Pancham Gupta: Wow. 

 

Maurice Philogene: Yeah. So, I went to go see him, he lives in Cyprus, I went to go see him spend time with him talking about goals and all these things. And then we became very good friends because we’re very likeminded. See, my goals have shifted from financial related goals to life related goals. And if, if money is a result of those life related goals, I’m happy with that as well. So, you know, I’m very, very, very close to having a contract on several acres, there. And we’ll develop it together. And then we’re going to keep pressing repeat on this formula. But I’m also going to capture a bit of area to build my own Villa there or my own home to give my family legacy because that’s just not something that would ever normally occur in my Haitian family. So, it’s a little bit scary from I don’t know anything about international real estate from that perspective ,but the way you quickly Eclipse that is you get a mentor, or you get a partner who does. So now I’m learning very, very, very quickly. So that’s the that’s the project I’m working on right now. And eventually, I’ll help investors do the same.

 

Pancham Gupta: Wow, that’s pretty awesome. That goal is definitely something that’s going to make many people uncomfortable, especially International, you’re not, you’ve never lived there. The local laws, and all so it’s quite amazing. Good luck with that. So, my I’m actually asking these two questions before we go to the next section of the show. My first question is, what are you getting better at saying no to these days,

 

Maurice Philogene: Everything.  Everything, our common friend, Trevor taught me something that I value so much, and I hope he hears this interview. He taught me and I’m talking about Trevor McGregor, who’s my business coach, he taught me about the productivity pyramid, and maybe you’ve heard about it, okay, the gold time is a good stuff that we all want to do. The green time is the stuff that we must do to build our businesses and build ourselves. Anything that sits in the brown time, I don’t do it. I say no to it immediately. And I look through that lens. And by brown time, I mean, I don’t binge watch Netflix, I don’t go to the bar with the fellas too much anymore. I don’t, I don’t do anything that takes away from the time I need to go build who I am as a person, go build my businesses, or even go spend time with likeminded people like yourself, that’s why I’m doing this interview, right? Because I now met my man, Pancham and you are a likeminded person. And to me, that’s green and gold time. That is not time that I am wasting. And you know, what I didn’t realize before was when we do things that don’t have value, not only does it take our time away, but it also tends to take our money away, as well. And ever since I learned that productivity pyramid from Trevor, it just makes it so easy for me to say no. So even on the corporate side, Pancham, if there’s a networking event, or a seminar that doesn’t add any value, or I am asked to go somewhere that I don’t see resulting in something of benefit, I don’t go it is unnecessary. It wastes my time.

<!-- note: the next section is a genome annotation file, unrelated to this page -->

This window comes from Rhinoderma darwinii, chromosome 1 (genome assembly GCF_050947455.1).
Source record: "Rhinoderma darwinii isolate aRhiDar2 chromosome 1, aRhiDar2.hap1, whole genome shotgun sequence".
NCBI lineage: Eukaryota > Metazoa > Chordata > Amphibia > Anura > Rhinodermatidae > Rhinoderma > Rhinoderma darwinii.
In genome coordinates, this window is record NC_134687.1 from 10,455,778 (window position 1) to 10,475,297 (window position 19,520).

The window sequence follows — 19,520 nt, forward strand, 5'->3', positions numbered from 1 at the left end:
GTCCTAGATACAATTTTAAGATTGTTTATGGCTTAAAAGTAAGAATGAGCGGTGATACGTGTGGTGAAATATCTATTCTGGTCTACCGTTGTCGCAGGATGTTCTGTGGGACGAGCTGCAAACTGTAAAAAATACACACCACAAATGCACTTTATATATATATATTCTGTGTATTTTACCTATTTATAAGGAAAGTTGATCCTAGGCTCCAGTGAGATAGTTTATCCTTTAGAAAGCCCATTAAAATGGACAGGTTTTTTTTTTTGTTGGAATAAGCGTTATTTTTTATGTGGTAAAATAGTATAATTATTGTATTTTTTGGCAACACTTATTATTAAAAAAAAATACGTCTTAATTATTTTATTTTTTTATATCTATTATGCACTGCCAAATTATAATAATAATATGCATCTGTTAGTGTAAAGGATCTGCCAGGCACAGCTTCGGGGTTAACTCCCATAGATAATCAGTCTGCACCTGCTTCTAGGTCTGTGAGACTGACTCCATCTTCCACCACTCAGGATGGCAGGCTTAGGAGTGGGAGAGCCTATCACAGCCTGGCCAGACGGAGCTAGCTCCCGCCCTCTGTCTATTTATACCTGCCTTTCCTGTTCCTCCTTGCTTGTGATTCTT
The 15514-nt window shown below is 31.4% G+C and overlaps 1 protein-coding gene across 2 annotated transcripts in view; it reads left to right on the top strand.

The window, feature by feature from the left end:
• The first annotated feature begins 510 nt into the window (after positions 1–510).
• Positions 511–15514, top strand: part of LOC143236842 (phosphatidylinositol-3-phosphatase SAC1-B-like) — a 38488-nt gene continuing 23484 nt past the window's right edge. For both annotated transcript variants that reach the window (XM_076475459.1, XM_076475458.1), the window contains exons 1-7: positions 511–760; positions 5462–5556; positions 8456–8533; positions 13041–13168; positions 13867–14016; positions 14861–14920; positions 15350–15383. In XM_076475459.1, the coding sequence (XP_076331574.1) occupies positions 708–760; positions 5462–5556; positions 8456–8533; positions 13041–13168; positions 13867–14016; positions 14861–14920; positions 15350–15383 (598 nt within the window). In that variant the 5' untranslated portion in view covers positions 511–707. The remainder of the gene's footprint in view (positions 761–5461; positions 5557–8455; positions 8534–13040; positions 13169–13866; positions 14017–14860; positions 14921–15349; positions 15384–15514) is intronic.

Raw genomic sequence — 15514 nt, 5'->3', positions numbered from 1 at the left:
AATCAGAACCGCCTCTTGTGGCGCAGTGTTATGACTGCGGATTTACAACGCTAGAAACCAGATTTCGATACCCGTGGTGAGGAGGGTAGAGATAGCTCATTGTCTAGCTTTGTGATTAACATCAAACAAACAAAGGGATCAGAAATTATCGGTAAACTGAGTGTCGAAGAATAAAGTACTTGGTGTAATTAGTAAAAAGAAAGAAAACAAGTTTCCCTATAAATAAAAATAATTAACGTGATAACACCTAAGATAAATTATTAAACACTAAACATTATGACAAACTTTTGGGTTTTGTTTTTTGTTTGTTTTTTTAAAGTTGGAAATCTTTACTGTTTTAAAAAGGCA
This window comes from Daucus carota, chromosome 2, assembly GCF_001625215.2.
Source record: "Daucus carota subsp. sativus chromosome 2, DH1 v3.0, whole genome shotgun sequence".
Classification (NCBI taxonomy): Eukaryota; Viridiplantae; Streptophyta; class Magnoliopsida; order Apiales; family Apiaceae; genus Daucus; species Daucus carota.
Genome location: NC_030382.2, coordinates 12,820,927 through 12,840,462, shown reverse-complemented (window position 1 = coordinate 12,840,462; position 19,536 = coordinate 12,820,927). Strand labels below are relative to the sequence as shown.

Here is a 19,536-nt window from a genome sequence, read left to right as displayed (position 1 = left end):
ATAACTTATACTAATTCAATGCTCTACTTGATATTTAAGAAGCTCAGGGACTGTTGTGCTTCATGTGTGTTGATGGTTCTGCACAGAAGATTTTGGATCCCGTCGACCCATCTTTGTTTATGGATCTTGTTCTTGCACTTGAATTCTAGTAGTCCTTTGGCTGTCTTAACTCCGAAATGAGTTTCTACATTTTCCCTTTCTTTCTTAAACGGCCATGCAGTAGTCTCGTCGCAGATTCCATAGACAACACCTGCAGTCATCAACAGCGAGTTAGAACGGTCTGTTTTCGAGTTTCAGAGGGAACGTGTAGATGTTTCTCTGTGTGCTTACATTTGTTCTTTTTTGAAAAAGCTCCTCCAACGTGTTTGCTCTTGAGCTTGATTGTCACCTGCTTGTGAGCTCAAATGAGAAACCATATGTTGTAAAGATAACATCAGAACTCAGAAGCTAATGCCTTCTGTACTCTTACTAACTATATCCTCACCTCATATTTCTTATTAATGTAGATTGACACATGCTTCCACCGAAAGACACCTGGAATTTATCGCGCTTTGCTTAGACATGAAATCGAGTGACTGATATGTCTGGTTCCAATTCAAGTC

Pancham Gupta: That’s great. So awesome. And Trevor was here on the podcast a long time back. 

 

Maurice Philogene: Yeah.  He’s my guy.

 

Pancham Gupta: You know, he talked that, it was amazing. So yeah, thank you for sharing that. My final question before we move on to the next section of the show is do you have a morning or daily routine that you follow? Yeah, if so what is it? And do you think that attributes to your success?

 

Maurice Philogene: 100% it attributes to my success, relative success, whatever people define success as but I’m an early riser.  Today, I was up at 3:30.  I was in the gym by four o’clock.  I finished my work out by 5:10. I was on my computer probably by 5:30 on social media responding to people and then I was having breakfast with my kid at eight o’clock. I think I got that value from the military to be honest, because in college, obviously, with ROTC, I had to be up at five in the morning. And then I would have classes starting at 9am, when most students were getting up at 8:30am. But what that does is, and maybe I’m a little bit extreme, but I, I tend to go to bed at, once my seven year old is asleep, there’s no reason for me to be awake, because I’d rather be up in the morning. If you’re up at four o’clock in the morning, and then you work and you do whatever it is you need to do, but till eight, you have four hours there. And then some people, I’ll extend it and say that some people will work from 730 to 930. There’s another two hours, but let’s just talk about the four hours in the morning. There’s no distractions, the phone’s not going, no one is texting you. It’s beautiful, you can actually hear birds and you can actually see stars, they still actually exist. They’re out there that four hours a day, five days a week is 20 hours a week, 80 hours a month, 960 hours extra a year, you can get a ton done in that timeframe. So, the way that I started Quattro Capital this year while working at Accenture, and while doing all the other things that I do is because I was willing to be up at 4am to go get my workout in and to work on the side hustle, if you will, until the side hustle started to become the main hustle. So that is the thing that I value the most is I have learned how to create time. And I am very good at that between saying no to brown time, and then creating time by being up very early in the morning. And sometimes spending some time at night, I am creating more space to be able to create the lifestyle that I want, which is where I spend the most of my mental capacity now is on lifestyle design and living how you want to and where you want to.